On the Internet, nobody knows you're a dog

                            Comment


                            • #15
                              Because cranking the noseband puts a bandaid on the problem and you get what appears to be faster results. It rarely solves anything in the long run though. Most people just want to see the sorta right result and don't care that there's an underlying issue that you've just got a bandaid on. You want to solve the issue which will take time, but be the better long term solution.

                              How does he go bitless? My guy is considerably happier bitless, but will do his dressage work bitted. I get the same gaping and head tossing with or without a but if he's out in his poll though when asked to go on the bit.

                              Like someone above said, does he have some other physical issue unrelated to the bit? If he's out somewhere, that could contribute. My guy throws his poll out. A lot. Just being an Arab. He gapes and tosses his head when he's out and asked to go on the bit and/or collect. It's nothing huge and someone might look at it, say its a bratty move and want to crank the noseband down. I've learned it's time to see the chiro. He' instantly back to softly mouthing the bit afterward.

                              Comment


                              • #16
                                The crank noseband is wide and very padded and comfortable. Tightening a loose noseband is not cruel. The poster say all trainers and 3 judges tighten the noseband on her horse and the horse goes better and is more responsive. Unhappy horses do not go better they go worse. They are not more responsive they are less responsive. It sounds like the hands of the rider and the learned evasions of the horse are both problems. The poster may wish to consider why her horse seems happier with adjusted tack and why he has developed a problem in her hands (she says horse was well started and developed the problem with her).

                                Comment


                                • #17
                                  He rides his horses in a simple eggbutt sweet iron snaffle and thinks every horse should go in one.
                                  I'm all for avoiding shortcuts and manipulations, but I just have to point out that this statement would send me running for the exit of any clinic... there is no one-size-fits-all no matter what the discipline. I do not advocate over-tight nosebands but I wish more riders were truly educated about noseband function as well as bit mechanics.

                                  For the OP, is it possible that the noseband has genuinely been too loose from day 1, and never served its function of encouraging the horse to take up a quiet contact? I can imagine clinicians using a tighter noseband if they are hoping to work on more short-term aspects in the here-and-now; but otherwise the fundamental issues should be discovered and addressed.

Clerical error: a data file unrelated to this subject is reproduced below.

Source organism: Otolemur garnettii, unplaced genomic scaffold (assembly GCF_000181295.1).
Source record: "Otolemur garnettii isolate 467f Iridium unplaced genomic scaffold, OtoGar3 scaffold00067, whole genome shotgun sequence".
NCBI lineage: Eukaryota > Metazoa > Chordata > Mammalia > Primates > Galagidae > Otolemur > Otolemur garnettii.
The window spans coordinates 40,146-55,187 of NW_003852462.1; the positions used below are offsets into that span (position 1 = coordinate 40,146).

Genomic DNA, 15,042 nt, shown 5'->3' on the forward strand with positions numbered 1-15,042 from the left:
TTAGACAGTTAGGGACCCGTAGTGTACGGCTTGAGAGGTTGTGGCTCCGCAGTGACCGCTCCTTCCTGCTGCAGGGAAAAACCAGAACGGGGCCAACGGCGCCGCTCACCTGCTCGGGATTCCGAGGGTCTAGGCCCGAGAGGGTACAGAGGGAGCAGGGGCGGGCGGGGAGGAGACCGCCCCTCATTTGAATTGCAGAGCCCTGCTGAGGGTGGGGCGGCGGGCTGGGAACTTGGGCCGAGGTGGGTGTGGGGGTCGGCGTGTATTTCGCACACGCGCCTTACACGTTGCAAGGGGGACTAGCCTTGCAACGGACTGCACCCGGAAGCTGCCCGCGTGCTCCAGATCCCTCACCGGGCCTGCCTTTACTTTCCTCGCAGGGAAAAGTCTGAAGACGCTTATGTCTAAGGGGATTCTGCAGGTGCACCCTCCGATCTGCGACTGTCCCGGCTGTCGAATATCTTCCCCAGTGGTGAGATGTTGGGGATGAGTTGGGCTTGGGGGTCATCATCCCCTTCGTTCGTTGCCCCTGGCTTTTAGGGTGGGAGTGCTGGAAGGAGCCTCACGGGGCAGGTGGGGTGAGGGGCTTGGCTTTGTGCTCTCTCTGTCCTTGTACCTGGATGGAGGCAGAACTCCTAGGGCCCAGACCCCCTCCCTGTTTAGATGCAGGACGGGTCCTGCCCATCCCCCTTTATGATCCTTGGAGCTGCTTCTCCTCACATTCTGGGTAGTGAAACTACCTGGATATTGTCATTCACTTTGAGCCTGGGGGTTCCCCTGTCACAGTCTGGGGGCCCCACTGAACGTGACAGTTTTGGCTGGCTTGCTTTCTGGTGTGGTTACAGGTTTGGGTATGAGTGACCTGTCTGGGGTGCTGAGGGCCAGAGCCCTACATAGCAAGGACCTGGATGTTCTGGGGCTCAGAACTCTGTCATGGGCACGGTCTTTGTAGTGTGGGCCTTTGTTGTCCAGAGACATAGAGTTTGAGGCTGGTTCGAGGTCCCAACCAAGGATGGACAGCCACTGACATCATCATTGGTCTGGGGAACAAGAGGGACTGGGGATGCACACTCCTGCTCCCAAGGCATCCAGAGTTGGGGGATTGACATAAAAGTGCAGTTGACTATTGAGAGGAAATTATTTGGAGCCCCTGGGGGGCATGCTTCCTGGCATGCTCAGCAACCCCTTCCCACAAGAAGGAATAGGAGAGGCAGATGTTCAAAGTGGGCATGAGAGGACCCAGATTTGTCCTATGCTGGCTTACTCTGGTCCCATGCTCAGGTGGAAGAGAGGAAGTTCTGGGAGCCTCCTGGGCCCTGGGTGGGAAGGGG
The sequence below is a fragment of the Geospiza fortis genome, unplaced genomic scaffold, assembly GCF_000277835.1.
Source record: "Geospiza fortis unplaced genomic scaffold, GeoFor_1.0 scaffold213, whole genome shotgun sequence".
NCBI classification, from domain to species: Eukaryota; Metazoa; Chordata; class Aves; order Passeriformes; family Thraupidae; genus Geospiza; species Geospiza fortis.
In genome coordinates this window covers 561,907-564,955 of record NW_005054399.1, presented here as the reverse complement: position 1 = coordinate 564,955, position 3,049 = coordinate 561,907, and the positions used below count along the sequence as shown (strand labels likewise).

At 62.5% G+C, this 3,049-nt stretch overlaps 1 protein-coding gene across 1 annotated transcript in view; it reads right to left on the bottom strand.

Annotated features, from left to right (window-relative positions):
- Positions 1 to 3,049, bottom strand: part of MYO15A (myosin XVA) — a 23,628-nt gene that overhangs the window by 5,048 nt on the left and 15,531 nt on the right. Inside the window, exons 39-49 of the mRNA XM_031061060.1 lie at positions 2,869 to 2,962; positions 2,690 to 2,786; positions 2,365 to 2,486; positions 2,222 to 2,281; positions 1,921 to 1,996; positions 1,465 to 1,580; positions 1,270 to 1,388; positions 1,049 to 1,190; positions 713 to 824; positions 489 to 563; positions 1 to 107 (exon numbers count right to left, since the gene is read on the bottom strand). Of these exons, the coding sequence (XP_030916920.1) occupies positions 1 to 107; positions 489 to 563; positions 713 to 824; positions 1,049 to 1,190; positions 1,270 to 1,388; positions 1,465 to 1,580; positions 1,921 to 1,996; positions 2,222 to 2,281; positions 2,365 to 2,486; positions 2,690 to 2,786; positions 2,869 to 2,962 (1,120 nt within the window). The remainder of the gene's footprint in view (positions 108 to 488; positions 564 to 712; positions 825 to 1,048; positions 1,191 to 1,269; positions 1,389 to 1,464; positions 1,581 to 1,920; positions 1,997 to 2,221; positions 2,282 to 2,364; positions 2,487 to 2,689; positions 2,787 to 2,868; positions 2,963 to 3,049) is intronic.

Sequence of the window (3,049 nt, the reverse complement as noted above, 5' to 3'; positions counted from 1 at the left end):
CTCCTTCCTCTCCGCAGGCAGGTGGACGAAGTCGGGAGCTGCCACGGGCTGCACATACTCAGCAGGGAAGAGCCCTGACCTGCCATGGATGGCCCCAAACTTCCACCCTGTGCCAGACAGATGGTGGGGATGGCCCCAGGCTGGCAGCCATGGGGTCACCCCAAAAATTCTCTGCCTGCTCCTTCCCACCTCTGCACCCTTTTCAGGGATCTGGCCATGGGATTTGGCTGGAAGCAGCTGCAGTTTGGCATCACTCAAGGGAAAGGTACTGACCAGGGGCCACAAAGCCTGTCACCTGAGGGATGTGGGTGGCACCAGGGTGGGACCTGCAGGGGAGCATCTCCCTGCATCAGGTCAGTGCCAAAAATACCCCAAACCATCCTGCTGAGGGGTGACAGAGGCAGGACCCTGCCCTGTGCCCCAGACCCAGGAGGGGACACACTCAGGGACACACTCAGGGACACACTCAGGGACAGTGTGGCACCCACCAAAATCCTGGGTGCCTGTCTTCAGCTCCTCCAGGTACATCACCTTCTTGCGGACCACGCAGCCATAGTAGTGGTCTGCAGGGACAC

Proud COTH lurker since 2001.

                                  Comment


                                  • #18
                                    Originally posted by Perfect Pony View Post
                                    First, I am horrified by tight nosebands. I actually also hate, hate, hate flash attachments. I just simply don't get it.

                                    I went to watch my friend in a Buck clinic last weekend, he had interesting things to say about bits. Pretty much KISS. He rides his horses in a simple eggbutt sweet iron snaffle and thinks every horse should go in one. Fussy, gaping mouths are the fault of the hands and rider. I have to say I agree once one takes away the risk of a horse being in pain from sharp teeth.

                                    I have gotten into the habit recently of riding in our arena with mirrors at least once or twice a week and concentrating on my mare's mouth. She's very fussy with her head and can be busy with her mouth. But she is telling me something about my hands and seat every time. I have been experimenting with the way I ask things of her, and can see that when I have very soft contact, and she is relaxed and understands me and is working with me, her mouth gets very quiet. If I were to try forcing her mouth closed I am certain her mouth would never get quiet, and I would never learn the lessons she has to teach me.
                                    Buck rides with no contact or only left or right contact most of the time. One bit would be okay with most horses in those situations. In dressage, we seek a steady, elastic contact so it has an effect on the bit at all times and how it sits in a horses mouth. He is not a dressage rider working toward collection the way we want it in the show ring.
                                    "And I'm thinking you weren't burdened with an overabundance of schooling." - Capt Reynolds "Firefly"

                                    Comment


                                    • #19
                                      yeah, so lets change the bit a million times and change the nose band.... instead of addressing when and why the horse actually roots against the hand

                                      Comment


                                      • #20
                                        Yeah, I am sure Buck has no clue about bit mechanics, lol. And I have the videos and watched him ride for 2 days, his horses are soft in the bridle and exhibit a balance and self carriage that 95% of dressage riders could never achieve. I watched him ride with a nice, soft contact. He certainly does not ride with no contact most of the time, not even close.

                                        The point is, most people are constantly looking outside themselves for a "fix", when most of the time it is a problem with the riding. Start with simple, basic tack, and work on your riding.
                                        On the Internet, nobody knows you're a dog

                                        Comment